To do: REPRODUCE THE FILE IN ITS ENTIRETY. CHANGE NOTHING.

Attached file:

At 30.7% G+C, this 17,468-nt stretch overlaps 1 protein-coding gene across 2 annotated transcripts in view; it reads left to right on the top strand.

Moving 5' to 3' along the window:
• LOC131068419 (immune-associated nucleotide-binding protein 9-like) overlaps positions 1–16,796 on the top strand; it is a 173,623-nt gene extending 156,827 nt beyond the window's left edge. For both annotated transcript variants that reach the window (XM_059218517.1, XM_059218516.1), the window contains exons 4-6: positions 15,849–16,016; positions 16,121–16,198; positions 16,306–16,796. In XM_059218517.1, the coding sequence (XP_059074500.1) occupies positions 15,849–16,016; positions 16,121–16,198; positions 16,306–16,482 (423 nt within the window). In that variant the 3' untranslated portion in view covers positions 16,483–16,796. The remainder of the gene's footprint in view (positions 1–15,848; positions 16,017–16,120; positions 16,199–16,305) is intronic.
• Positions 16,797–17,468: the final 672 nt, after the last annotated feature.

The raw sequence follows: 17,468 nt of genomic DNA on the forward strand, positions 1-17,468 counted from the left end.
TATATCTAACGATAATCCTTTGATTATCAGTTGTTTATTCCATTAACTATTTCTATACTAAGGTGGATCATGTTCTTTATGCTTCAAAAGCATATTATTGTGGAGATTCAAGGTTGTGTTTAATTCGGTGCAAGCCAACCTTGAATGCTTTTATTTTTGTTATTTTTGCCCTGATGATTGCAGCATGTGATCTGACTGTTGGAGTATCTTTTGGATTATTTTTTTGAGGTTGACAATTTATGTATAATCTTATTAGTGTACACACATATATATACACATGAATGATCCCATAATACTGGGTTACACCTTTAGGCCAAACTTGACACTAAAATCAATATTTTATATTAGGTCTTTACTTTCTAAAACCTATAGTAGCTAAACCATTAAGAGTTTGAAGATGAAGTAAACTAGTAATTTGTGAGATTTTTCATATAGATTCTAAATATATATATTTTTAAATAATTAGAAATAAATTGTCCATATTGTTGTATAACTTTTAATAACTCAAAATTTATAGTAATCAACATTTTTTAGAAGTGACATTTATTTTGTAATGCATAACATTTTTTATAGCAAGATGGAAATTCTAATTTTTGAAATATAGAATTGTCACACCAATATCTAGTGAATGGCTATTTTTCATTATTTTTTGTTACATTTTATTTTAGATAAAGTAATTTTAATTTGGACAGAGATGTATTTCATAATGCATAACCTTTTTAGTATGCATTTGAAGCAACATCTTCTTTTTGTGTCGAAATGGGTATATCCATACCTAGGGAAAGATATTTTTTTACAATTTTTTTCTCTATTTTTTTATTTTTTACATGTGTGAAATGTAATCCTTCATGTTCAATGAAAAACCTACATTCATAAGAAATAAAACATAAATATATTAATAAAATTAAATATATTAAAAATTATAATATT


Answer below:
At 30.7% G+C, this 17,468-nt stretch overlaps 1 protein-coding gene across 2 annotated transcripts in view; it reads left to right on the top strand.

Moving 5' to 3' along the window:
• LOC131068419 (immune-associated nucleotide-binding protein 9-like) overlaps positions 1–16,796 on the top strand; it is a 173,623-nt gene extending 156,827 nt beyond the window's left edge. For both annotated transcript variants that reach the window (XM_059218517.1, XM_059218516.1), the window contains exons 4-6: positions 15,849–16,016; positions 16,121–16,198; positions 16,306–16,796. In XM_059218517.1, the coding sequence (XP_059074500.1) occupies positions 15,849–16,016; positions 16,121–16,198; positions 16,306–16,482 (423 nt within the window). In that variant the 3' untranslated portion in view covers positions 16,483–16,796. The remainder of the gene's footprint in view (positions 1–15,848; positions 16,017–16,120; positions 16,199–16,305) is intronic.
• Positions 16,797–17,468: the final 672 nt, after the last annotated feature.

The raw sequence follows: 17,468 nt of genomic DNA on the forward strand, positions 1-17,468 counted from the left end.
TATATCTAACGATAATCCTTTGATTATCAGTTGTTTATTCCATTAACTATTTCTATACTAAGGTGGATCATGTTCTTTATGCTTCAAAAGCATATTATTGTGGAGATTCAAGGTTGTGTTTAATTCGGTGCAAGCCAACCTTGAATGCTTTTATTTTTGTTATTTTTGCCCTGATGATTGCAGCATGTGATCTGACTGTTGGAGTATCTTTTGGATTATTTTTTTGAGGTTGACAATTTATGTATAATCTTATTAGTGTACACACATATATATACACATGAATGATCCCATAATACTGGGTTACACCTTTAGGCCAAACTTGACACTAAAATCAATATTTTATATTAGGTCTTTACTTTCTAAAACCTATAGTAGCTAAACCATTAAGAGTTTGAAGATGAAGTAAACTAGTAATTTGTGAGATTTTTCATATAGATTCTAAATATATATATTTTTAAATAATTAGAAATAAATTGTCCATATTGTTGTATAACTTTTAATAACTCAAAATTTATAGTAATCAACATTTTTTAGAAGTGACATTTATTTTGTAATGCATAACATTTTTTATAGCAAGATGGAAATTCTAATTTTTGAAATATAGAATTGTCACACCAATATCTAGTGAATGGCTATTTTTCATTATTTTTTGTTACATTTTATTTTAGATAAAGTAATTTTAATTTGGACAGAGATGTATTTCATAATGCATAACCTTTTTAGTATGCATTTGAAGCAACATCTTCTTTTTGTGTCGAAATGGGTATATCCATACCTAGGGAAAGATATTTTTTTACAATTTTTTTCTCTATTTTTTTATTTTTTACATGTGTGAAATGTAATCCTTCATGTTCAATGAAAAACCTACATTCATAAGAAATAAAACATAAATATATTAATAAAATTAAATATATTAAAAATTATAATATT